Parenting and writing have a lot in common.
You often hear the somewhat clichéd analogy that when you release a book or words you’ve written out into the world, it’s like letting go of your babies. Well, one hopes by the time they are out the door, they are at least teenagers and have the confidence to believe they can take care of themselves, even if we are left quietly worrying about them back at home.
But I think the metaphor can stretch further. More than birthing an idea, a story, a book (that feels awkward, doesn’t it?!) writing is a lot like parenthood for all sorts of reasons.
Because you have to do it even when you don’t really feel like it. Because most of the time you don’t feel like you’re doing it right/well/as good as other people. Because often, you’re too damn close to your subject (child/story/writing) to be able to get a clear perspective on how the whole thing is going. Because you care truly, madly, deeply about your offspring, whether written or living.
the tough days are worth double
And it’s those bleaker, tough days that actually really count. Whenever I’m having a bad day writing, I have a little phrase that pops up for me, which is this: “the tough days are worth double*”.
It’s easy to write when it’s flowing. It’s gorgeous, glorious. In fact it’s annoying and frustrating and tantrum-inducing when we have to stop on those days. We wish they could go on and on forever, us in the flow of the words, the words coming easily and feeling exactly on point.
It’s that much harder when it’s not coming, when it’s not working. At that point we want to just stop, give up. A whole bunch of unhelpful narratives can kick it, telling us that we’re not really cut out for this game anyhow, who on earth did we think we were to even start to put pen to paper? What a waste of everyone’s time, especially our own. What about the mountain of other, useful, stuff we could have been doing instead?
A moment in time
Cor, those voices are rotten mean, aren’t they?
Writing on these days is worth double. Any time you put into your writing, however crappy it feels, however crappy you feel, is absolutely worth it. Often writing gets harder just before we have a breakthrough in the process. But equally as often, a tough day is just a tough day. A moment in time. No reflection on your overall skill, ability and aptitude for the craft. Simply one of those days. It’s important that we have strategies in place to recognise and respond to them though, because they can derail the train, and as we all know from our school days, it’s easier to maintain momentum in a moving vehicle than kick-start an engine from cold.
You have to award yourself double for those days, as fuel for the fire so to speak. Because turning up the next day can seem even less attractive. I mean, really, why would you keep turning up to have coffee with someone who hasn’t got a nice thing to say to you? That’s why, turning up to write the day after a bad day is worth triple!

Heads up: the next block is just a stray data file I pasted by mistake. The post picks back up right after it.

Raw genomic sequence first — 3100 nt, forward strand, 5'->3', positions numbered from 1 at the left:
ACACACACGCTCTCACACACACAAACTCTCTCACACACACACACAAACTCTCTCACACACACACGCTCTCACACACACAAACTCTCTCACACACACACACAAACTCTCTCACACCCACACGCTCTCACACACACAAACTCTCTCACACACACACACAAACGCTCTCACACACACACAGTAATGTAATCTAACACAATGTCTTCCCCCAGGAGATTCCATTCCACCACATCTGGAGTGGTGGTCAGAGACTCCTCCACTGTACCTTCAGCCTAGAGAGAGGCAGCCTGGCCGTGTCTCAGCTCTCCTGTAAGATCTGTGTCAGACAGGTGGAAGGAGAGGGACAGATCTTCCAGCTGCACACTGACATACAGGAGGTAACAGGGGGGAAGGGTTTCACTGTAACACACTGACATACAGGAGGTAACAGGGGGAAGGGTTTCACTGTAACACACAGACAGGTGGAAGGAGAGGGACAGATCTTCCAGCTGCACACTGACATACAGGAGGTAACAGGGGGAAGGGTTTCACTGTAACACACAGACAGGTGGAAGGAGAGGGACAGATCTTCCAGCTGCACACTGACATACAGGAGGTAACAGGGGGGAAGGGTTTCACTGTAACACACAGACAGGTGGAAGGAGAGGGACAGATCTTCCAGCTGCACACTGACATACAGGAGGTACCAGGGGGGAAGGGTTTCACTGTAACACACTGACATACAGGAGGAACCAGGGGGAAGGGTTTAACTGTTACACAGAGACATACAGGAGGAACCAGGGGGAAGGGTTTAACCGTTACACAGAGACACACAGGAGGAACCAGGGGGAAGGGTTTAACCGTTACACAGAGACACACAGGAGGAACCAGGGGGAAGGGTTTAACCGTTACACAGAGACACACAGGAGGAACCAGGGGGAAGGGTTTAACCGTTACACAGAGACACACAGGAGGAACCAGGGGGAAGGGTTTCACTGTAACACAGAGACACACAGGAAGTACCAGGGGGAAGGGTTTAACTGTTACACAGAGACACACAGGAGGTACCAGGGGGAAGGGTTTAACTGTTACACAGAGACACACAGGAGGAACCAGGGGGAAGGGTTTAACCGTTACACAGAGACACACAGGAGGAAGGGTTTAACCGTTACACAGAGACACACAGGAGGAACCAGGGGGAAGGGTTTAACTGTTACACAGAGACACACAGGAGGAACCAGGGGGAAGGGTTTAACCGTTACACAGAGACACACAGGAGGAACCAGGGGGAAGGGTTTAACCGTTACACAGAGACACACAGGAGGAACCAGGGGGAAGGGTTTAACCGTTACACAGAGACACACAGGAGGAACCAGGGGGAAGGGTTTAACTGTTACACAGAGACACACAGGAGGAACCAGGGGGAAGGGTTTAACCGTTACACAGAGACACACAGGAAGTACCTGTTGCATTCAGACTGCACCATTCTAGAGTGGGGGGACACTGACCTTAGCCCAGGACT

‘Just a stint every day does it’
Depending on where you are in your writing right now, this may feel screamingly obvious or irrelevant, but I’m posting because it’s worth remembering that this is something as writers we continue to feel throughout our lives, irrespective of our perceived level of success. As this excerpt from a writing journal of an author rather brilliantly exemplifies:
“My many weaknesses are beginning to show their heads… I’m not a writer. I’ve been fooling myself and other people. I wish I were. This success will ruin me as sure as hell. It probably won’t last, and that will be all right. I’ll try to go on with work now. Just a stint every day does it. I keep forgetting.”
At the point, he penned those words John Steinbeck was working on what would become his masterpiece The Grapes of Wrath. By this stage, he was a successful and well-known writer, having already published 9 books, including Tortilla Flat and Of Mice and Men. I share his words to bring heart and hearth to all: If Steinbeck can forget, this is work, we just need to keep turning up to it, ‘a stint every day does it’, then so can we!
Keep a writing journal
One strategy, aside from also remembering that a bad day of writing is worth double, is to do what Steinbeck did, which is keep a writing journal. It can help to get the words flowing, as well as to record the emotional journey of writing. This is turn can help us to see that more often than not there is little correlation between how we feel and the quality of what we write. All the words – especially the difficult and the discarded ones I would say – matter. We have to get them all out in order to finally say what it is we mean to say, and what the world needs to hear.
We learn by doing, whether that is writing or parenting. Whilst we can pause, reflect, review, take advice even, the secret is to keep on keeping on, holding our less successful moments at least as dearly as the jubilant and enjoyable ones, knowing that they are indeed worth double.
(*I feel confident I’ve stolen this from somewhere – maybe Murakami from ‘What we talk about when we talk about running’ – if you want to message me the details on who I should credit, please do so)
What about your writing?
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